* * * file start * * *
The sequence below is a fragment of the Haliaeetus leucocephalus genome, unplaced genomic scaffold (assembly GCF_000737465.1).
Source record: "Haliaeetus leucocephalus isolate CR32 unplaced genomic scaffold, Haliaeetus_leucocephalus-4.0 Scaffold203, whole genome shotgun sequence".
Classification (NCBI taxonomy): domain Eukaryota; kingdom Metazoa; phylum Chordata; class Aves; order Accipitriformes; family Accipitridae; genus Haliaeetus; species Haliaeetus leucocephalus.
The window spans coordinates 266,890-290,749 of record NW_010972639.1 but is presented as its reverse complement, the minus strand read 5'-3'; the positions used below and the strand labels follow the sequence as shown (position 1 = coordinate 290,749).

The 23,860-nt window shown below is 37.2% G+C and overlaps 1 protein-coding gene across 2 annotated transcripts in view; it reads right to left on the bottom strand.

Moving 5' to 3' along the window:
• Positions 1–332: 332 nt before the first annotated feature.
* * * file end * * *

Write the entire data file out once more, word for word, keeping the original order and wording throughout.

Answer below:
The sequence below is a fragment of the Haliaeetus leucocephalus genome, unplaced genomic scaffold (assembly GCF_000737465.1).
Source record: "Haliaeetus leucocephalus isolate CR32 unplaced genomic scaffold, Haliaeetus_leucocephalus-4.0 Scaffold203, whole genome shotgun sequence".
Classification (NCBI taxonomy): domain Eukaryota; kingdom Metazoa; phylum Chordata; class Aves; order Accipitriformes; family Accipitridae; genus Haliaeetus; species Haliaeetus leucocephalus.
The window spans coordinates 266,890-290,749 of record NW_010972639.1 but is presented as its reverse complement, the minus strand read 5'-3'; the positions used below and the strand labels follow the sequence as shown (position 1 = coordinate 290,749).

The 23,860-nt window shown below is 37.2% G+C and overlaps 1 protein-coding gene across 2 annotated transcripts in view; it reads right to left on the bottom strand.

Moving 5' to 3' along the window:
• Positions 1–332: 332 nt before the first annotated feature.